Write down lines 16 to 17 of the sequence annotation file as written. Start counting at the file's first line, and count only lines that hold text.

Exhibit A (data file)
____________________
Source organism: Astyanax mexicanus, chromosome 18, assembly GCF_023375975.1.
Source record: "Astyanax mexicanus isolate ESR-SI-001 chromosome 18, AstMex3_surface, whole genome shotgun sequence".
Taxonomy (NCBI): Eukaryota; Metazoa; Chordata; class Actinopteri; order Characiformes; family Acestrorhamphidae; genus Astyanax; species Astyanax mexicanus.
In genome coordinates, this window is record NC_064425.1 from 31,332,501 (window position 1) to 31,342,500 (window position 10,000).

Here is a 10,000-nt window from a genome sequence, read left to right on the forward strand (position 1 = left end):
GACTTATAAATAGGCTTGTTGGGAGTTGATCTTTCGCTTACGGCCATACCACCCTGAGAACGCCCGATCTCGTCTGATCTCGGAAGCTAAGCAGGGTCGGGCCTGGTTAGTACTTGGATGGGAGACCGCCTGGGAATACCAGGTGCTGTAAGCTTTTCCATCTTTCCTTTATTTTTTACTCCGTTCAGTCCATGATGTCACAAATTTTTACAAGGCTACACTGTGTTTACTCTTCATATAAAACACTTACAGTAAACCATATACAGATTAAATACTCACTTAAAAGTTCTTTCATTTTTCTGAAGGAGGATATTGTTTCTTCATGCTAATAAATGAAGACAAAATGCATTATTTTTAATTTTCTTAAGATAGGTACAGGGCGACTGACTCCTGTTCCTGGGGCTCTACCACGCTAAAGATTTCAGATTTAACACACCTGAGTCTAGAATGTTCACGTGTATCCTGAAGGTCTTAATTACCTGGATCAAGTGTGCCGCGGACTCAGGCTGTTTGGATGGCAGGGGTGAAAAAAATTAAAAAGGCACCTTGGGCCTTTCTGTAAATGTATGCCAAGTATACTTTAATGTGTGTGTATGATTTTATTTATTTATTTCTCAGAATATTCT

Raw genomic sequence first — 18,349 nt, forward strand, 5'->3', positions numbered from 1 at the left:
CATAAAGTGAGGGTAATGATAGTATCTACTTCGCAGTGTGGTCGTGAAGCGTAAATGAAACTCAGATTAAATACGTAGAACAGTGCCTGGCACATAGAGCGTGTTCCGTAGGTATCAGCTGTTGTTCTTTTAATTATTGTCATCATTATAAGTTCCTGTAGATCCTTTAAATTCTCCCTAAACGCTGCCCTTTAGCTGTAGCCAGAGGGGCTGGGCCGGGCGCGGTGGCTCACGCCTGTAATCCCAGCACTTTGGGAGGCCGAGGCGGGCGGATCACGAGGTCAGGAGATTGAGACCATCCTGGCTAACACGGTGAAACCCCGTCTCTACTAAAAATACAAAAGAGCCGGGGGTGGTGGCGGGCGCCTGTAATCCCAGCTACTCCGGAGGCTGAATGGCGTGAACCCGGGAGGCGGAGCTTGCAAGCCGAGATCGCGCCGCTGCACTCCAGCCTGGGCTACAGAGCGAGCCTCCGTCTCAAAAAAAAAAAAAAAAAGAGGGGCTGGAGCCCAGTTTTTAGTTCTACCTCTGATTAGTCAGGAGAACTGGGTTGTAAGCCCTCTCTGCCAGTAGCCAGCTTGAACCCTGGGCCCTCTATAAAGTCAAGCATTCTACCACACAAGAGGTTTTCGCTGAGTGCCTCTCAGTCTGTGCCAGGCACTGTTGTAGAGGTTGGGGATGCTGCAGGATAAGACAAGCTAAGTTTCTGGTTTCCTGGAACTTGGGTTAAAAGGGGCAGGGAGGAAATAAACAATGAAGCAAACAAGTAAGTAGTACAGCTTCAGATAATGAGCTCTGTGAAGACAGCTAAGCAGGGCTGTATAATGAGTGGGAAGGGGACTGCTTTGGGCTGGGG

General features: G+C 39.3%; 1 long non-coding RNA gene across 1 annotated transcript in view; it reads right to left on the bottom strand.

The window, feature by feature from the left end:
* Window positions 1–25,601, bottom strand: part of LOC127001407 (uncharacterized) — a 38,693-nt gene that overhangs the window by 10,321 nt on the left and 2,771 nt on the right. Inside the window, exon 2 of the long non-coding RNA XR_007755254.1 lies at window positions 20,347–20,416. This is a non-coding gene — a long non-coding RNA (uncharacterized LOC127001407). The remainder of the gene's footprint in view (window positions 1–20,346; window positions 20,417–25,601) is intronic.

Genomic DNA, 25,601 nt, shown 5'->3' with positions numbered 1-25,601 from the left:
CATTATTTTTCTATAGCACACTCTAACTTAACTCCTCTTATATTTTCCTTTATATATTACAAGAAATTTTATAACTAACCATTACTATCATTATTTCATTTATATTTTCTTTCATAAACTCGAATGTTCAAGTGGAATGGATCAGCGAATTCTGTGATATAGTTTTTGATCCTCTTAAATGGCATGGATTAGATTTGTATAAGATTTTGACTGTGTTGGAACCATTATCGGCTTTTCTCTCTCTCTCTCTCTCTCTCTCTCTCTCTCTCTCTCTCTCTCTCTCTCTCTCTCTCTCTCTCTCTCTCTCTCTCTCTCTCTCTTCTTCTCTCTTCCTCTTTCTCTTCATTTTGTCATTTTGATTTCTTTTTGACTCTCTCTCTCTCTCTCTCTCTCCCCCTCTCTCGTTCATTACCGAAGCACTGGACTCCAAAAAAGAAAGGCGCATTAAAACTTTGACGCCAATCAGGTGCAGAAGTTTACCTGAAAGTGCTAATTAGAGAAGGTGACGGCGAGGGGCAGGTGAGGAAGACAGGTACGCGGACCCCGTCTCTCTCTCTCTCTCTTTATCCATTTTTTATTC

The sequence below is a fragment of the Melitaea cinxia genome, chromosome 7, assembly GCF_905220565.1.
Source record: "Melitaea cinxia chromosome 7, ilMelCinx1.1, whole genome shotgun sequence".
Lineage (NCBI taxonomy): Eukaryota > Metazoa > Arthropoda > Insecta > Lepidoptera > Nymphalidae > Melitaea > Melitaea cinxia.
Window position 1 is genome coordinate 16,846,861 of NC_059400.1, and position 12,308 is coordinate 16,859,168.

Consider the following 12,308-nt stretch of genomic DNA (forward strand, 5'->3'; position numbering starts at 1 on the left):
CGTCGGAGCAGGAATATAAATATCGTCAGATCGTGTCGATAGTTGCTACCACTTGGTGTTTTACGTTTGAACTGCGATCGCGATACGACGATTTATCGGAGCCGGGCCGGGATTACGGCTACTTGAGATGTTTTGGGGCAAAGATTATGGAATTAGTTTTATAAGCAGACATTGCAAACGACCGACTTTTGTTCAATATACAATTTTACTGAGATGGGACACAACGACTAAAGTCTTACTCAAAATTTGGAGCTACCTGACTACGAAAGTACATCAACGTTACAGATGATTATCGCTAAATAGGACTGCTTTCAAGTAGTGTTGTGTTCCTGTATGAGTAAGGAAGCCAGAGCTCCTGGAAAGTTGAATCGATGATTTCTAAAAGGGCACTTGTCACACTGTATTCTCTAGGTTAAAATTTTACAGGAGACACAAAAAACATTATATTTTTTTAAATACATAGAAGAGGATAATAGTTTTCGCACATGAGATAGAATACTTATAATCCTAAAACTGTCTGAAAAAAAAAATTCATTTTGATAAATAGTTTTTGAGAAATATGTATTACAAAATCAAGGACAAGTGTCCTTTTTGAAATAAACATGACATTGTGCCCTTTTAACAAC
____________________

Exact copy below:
Lineage (NCBI taxonomy): Eukaryota > Metazoa > Arthropoda > Insecta > Lepidoptera > Nymphalidae > Melitaea > Melitaea cinxia.
Window position 1 is genome coordinate 16,846,861 of NC_059400.1, and position 12,308 is coordinate 16,859,168.